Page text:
2. Workflow management is constant; Project management has a clear beginning, middle, and end.
Projects are a series of specific set of tasks that are unique to the objectives of that particular one-time assignment only. Once those are complete, the project is over. But because workflow management is all about completing recurring tasks, each new trigger continues the cycle ahead. You may finish a particular task, but the workflow you used to do it will always stay the same and can be repeated an umpteen amount of times.
3. Workflow management is used by long-term teams however project management is used by temporary teams.
Your office email intake workflow is constant because your email is constant, so no personnel changes are required whatsoever. But once a project is over, a team can split.
4. Workflow management is often simple and straightforward but Project management is complex and layered.
If you’re hiring employees, your workflow might include posting on a job board, reviewing applications, and scheduling interviews. However, it starts to become a project when additional steps like skills exams, new workflow management training, and niche certifications are needed.
5. Workflow management focuses on connecting a series of tasks but project management focuses on planning, monitoring, and assessing the success of those tasks.
A customer service request workflow requires employees to first get details regarding the request and after that, they follow up with solutions. Once that’s complete, they have to message the client to let them know. A customer service request project might then take that information, assess its effectiveness, and monitor how this workflow does or does not support larger customer experience objective.
6. Workflow management progress is sequential but project management progress is nonconsecutive.
For an employee PTO request workflow, you must first receive a request before you can actually review it. Projects, on the other hand, include tasks that don’t necessarily rely on any triggering events.
7. Workflow management results are measured by their completion whereas project management results are measured by their quality.
Your blog-post production workflow may include sourcing keywords, coming up with a topic, and drafting the entire article. Your blog-post production project may include a holistic approach to fitting this piece into the latest content calendar.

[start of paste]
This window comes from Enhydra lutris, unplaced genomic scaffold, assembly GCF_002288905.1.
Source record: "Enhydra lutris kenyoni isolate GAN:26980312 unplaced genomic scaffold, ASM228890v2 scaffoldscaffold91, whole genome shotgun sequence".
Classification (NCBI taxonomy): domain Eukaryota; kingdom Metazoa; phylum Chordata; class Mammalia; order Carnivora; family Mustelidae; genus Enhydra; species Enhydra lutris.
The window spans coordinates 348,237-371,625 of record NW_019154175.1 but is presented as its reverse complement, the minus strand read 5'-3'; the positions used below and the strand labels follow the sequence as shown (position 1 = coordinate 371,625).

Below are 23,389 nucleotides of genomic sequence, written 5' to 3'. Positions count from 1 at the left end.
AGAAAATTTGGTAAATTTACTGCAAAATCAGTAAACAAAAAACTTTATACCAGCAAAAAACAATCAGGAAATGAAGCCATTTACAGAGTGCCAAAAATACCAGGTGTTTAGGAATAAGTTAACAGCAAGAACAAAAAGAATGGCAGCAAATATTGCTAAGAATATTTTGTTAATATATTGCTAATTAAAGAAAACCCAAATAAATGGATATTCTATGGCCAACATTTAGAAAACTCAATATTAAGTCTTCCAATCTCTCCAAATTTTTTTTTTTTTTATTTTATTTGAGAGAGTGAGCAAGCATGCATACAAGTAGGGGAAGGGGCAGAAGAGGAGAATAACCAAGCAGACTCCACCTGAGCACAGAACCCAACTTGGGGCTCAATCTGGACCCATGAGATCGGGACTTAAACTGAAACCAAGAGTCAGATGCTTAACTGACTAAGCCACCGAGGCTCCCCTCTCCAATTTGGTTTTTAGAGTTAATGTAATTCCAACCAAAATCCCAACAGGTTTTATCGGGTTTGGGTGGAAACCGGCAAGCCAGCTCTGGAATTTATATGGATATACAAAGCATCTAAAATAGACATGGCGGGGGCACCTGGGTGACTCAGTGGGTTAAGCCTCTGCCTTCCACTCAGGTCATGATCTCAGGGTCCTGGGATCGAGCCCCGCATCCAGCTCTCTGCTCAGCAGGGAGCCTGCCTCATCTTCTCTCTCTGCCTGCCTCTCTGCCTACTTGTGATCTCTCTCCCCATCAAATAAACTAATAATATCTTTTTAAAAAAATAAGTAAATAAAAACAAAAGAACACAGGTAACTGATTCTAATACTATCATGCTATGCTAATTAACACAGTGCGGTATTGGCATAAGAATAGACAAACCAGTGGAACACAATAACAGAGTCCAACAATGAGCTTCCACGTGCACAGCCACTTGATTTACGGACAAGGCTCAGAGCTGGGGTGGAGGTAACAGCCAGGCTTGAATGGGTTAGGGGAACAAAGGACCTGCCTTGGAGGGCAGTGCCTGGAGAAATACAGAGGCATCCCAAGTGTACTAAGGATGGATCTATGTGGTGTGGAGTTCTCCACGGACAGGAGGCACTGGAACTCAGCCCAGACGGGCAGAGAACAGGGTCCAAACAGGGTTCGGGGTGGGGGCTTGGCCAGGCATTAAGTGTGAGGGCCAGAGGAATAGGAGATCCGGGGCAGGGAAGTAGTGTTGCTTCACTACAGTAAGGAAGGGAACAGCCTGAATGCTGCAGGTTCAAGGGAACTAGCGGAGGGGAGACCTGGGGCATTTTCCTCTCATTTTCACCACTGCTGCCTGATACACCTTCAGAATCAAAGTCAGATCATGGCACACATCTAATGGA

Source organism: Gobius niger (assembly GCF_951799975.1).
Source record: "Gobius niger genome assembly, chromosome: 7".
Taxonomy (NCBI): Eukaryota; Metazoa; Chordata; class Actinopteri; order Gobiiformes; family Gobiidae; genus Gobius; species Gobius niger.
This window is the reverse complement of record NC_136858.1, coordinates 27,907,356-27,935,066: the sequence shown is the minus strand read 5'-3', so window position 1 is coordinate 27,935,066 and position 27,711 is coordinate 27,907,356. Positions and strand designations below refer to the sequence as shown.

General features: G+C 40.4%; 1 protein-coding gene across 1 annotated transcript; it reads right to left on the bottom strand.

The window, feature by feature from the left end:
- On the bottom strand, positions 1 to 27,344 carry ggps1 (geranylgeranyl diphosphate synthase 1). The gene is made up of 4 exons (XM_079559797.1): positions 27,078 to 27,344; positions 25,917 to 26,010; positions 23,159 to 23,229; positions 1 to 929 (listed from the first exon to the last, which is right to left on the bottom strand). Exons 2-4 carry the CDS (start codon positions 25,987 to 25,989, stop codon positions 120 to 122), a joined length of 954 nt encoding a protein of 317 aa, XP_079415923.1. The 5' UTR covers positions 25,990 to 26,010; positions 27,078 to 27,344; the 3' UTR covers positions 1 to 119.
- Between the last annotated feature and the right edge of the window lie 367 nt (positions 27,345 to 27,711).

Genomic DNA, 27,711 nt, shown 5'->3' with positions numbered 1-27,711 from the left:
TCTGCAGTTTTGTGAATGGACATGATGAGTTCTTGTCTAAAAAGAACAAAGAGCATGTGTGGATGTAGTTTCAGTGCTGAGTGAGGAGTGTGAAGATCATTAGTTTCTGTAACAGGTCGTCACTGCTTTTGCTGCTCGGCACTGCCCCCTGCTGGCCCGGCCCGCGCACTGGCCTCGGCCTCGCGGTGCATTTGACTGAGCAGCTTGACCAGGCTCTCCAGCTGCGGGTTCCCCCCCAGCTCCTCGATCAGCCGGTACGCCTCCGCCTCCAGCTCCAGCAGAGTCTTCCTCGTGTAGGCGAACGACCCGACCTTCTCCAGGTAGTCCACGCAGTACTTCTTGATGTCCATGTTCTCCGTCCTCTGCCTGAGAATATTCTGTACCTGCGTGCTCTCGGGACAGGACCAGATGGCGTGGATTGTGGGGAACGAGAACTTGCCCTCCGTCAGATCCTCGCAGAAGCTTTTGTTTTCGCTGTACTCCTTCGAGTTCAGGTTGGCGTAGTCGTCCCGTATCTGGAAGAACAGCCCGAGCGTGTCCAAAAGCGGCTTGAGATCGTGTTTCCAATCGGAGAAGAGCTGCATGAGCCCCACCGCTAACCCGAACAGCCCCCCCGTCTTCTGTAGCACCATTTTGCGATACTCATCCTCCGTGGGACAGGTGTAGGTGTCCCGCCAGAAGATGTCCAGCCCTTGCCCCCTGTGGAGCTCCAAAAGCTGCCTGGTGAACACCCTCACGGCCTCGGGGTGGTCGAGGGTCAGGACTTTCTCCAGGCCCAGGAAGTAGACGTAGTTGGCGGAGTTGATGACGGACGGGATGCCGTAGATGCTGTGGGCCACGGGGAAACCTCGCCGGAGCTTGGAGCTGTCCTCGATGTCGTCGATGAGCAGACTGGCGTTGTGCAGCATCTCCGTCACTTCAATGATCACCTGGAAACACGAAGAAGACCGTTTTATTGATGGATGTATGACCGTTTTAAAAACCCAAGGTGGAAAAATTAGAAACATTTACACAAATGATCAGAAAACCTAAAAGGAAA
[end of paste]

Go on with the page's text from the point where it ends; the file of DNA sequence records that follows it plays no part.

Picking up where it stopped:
How workflow management and project management are similar
Now that we’ve cleared that up, let’s understand all the ways these strategies are alike.
1. Workflow management and project management both can be used to complete simple or complex goals.
2. Workflow management and project management both can be used to achieve small-scale or large-scale goals.
3. Workflow management and project management both can facilitate better collaboration.
4. Workflow management and project management both can organize and simplify processes.
5. Workflow management and project management can be used simultaneously to boost productivity.
You can use workflows within projects too.
The Benefits of Project Workflow Management
• Improved productivity:
Project workflow management gives you the ability to structure the processes.
Consequently, you’ll easily improve them because the results are measurable.
Maybe you’re missing a step or two; maybe you’re making one step too many.
Whichever it is, project workflow management makes it much easier to measure performance and increase productivity.
• Improved collaboration, accountability, and stakeholder engagement:
Workflows are basically the antidote to chaos.
When you clearly structure your processes, you and your team will know who is responsible for which task, eliminating confusion and delaying to achieve the goal in the long run.
Similarly, it will be much easier to keep all the stakeholders (e.g. top management or external clients) in the loop.
• Improved knowledge sharing:
The majority of team members spend an inordinate amount of time just tracking down the information they need to complete the particular tasks.
Workflow management reduces this time, as you will create a specific process for handing over documentation and information.
• Reduced risk:
You don’t want to get blindsided by a problem two days before the actual deadline.
So if you have a workflow management process that leaves no stone unturned, you’ll know exactly what could be a potential risk or an obstacle.
This will allow you to resolve it even before it’s started creating problems.